DAY 7: We have under 1800 nm to go, all still feel good and are loving the sail. I haven’t once tired of the beauty of the ocean nor the gentle sway and roll of Tanda Malaika over the swells. We’ve changed our clocks back an hour and will do it again once we reach our 1000 nm to go mark.
Our dwindling bunch of bananas has served us well. I’m so glad I paid the $15 for it. Everyone is enjoying fresh bananas, endless loaves of banana bread and smoothies. Today we will eat the last watermelon for lunch. Our fresh produce has been lasting us well. I grilled marlin for dinner with a balsamic rosemary reduction, it was quite a hit.
DAY 8: Kjira got us all started on an exercise routine today. Twenty five laps running around the boat, starting at the stern, forward up the starboard deck, run over to the port deck and on the way do lunges, run to the stern down port then back across the stern. We worked up quite a sweat! Tomorrow we’ll do thirty laps. We have been playing so many games. I’m the official Monopoly Queen – luck has been on my side. We finally removed the last of the bananas from the Goliath bunch purchased in Galapagos. Not one went to went and none of us will be suffering from low potassium levels! In about 75nm we will reach our half way mark…I could do this forever.
DAY 9: May 1st. We passed half way in the night so when I got up for my 4am watch I baked cinnamon rolls and planned a scavenger hunt with a big candy bar and a bottle of coke for each person, to celebrate. Seas are REALLY flat today. I think we’ve hit the doldrums. I made steak fajitas for dinner.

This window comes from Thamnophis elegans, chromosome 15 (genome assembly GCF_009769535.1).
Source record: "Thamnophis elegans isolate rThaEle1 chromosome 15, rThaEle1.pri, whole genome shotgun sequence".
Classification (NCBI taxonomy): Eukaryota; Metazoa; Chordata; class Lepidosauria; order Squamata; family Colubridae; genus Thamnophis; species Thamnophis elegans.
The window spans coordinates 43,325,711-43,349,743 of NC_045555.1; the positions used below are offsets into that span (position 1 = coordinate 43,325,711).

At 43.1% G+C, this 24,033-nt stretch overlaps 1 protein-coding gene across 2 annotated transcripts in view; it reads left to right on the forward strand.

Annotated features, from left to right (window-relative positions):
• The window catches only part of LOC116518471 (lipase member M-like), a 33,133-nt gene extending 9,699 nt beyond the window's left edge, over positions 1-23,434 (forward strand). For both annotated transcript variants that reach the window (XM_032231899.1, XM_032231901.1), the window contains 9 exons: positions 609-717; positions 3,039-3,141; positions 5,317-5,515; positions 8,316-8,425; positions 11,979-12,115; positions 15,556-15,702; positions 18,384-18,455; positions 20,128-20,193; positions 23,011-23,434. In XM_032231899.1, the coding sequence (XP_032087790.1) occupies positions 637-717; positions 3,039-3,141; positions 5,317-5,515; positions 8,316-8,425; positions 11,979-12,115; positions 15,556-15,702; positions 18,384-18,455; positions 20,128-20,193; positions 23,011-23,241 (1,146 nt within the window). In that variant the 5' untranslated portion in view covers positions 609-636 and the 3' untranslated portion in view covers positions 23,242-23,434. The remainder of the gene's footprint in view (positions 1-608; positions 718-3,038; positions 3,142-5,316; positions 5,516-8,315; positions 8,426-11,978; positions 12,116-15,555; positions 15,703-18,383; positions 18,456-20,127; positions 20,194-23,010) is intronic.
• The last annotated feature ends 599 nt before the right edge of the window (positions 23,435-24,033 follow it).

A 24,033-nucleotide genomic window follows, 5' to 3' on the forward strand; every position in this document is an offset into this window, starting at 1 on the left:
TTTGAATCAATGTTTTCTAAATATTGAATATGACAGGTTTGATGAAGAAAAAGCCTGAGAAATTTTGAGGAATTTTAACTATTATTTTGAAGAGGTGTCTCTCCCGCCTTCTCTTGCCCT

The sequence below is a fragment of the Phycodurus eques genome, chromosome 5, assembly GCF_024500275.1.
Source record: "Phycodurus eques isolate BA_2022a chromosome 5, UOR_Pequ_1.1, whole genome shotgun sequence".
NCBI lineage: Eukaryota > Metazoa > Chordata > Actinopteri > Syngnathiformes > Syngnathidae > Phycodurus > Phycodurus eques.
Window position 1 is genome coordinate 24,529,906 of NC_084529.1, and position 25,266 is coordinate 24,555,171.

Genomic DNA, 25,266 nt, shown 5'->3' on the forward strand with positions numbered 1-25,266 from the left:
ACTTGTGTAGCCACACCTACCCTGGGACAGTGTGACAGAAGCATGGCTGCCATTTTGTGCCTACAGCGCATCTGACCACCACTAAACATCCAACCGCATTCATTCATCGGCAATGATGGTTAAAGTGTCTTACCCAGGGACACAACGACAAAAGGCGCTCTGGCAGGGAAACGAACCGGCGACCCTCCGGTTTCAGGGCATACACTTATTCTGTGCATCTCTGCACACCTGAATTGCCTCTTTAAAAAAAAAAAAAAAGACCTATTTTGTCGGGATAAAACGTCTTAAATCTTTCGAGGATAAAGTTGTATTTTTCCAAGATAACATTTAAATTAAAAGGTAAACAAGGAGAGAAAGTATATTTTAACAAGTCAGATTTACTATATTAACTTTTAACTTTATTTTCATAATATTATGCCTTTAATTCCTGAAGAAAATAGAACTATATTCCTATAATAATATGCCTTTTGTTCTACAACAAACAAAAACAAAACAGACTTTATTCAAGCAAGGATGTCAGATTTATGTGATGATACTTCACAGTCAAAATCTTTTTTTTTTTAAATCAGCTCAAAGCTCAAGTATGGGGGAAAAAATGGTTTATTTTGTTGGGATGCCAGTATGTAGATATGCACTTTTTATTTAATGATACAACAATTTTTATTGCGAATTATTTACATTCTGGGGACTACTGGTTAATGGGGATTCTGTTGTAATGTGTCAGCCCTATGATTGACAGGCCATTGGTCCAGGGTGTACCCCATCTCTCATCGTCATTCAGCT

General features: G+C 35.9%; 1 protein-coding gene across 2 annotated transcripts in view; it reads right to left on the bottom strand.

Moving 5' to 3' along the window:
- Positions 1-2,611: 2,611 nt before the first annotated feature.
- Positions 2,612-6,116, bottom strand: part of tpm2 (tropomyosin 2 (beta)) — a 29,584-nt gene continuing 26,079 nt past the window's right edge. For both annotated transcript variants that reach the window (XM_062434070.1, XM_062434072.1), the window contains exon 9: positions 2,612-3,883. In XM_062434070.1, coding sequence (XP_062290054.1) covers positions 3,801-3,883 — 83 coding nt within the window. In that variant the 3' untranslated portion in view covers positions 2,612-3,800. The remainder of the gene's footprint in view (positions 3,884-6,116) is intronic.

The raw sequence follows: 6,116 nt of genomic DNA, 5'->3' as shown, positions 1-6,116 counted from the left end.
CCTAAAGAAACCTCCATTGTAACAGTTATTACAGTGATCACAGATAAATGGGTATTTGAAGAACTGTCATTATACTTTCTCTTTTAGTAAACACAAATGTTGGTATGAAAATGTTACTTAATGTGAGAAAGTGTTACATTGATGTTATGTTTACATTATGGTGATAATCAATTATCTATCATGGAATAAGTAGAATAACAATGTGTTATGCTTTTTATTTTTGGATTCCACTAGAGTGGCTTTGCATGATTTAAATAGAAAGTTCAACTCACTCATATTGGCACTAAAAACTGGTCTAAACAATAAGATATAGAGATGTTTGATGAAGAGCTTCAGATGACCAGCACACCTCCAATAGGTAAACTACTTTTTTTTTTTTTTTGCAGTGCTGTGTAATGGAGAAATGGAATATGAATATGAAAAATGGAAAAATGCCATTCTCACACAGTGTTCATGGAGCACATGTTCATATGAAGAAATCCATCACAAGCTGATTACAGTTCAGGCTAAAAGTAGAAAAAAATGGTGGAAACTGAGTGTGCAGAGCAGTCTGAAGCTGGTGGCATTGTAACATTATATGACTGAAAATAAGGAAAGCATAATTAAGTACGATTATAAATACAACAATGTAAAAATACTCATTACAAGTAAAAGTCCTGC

DAY 10: Emma is knitting a beanie for Kjira, and is doing a beautiful job. Everyone continue to busy themselves with school work, reading, games, exercise, eating and sleeping. Still no wind.
DAY 11: The wind picked up considerably, which is awesome after two days of doldrums. Half way through the day the spinnaker halyard snapped and the spinnaker flew out into the water and under the boat. I jumped in to see what it was hung up on, and landed perfectly on a Portuguese Man of War. It’s tentacles which are covered in stinging cells wrapped around my legs from calf to thigh, my back and chest, arms and face. When I felt the intense sting I told Jude, who had just jumped in, to back away, and she did as she was stung on her belly, back and shoulder. She reached over and pulled the blue bottle part of the man of war off her shoulder, and climbed back on the boat. I dove down to see where the sail was hung up, and as I surfaced, I was once again wrapped up in another series of stinging tentacles. My muscles started to ache and freeze up in all the areas I’d been stung, and I became nauseated. I finally made it back on deck and found that Judes muscles ached too. We all worked together to drag the spinnaker up the sugar scoop and to the bow, and Jude and I quickly found that the hot sun on our stings made them feel like they were on fire! Using Mycah’s loofa, we doused our stings in vinegar, which helped for about ten seconds then stung like the dickens once more again. I feel like such a baby writing about all this, because I generally quite enjoy pain, but this was such a sting/muscle ache/nausea combo of feelings that it was tough to enjoy. Finally the one thing that brought some relief, was an allergy pill. It seemed to take the edge off the and allow us to relax and enjoy the experience a bit more.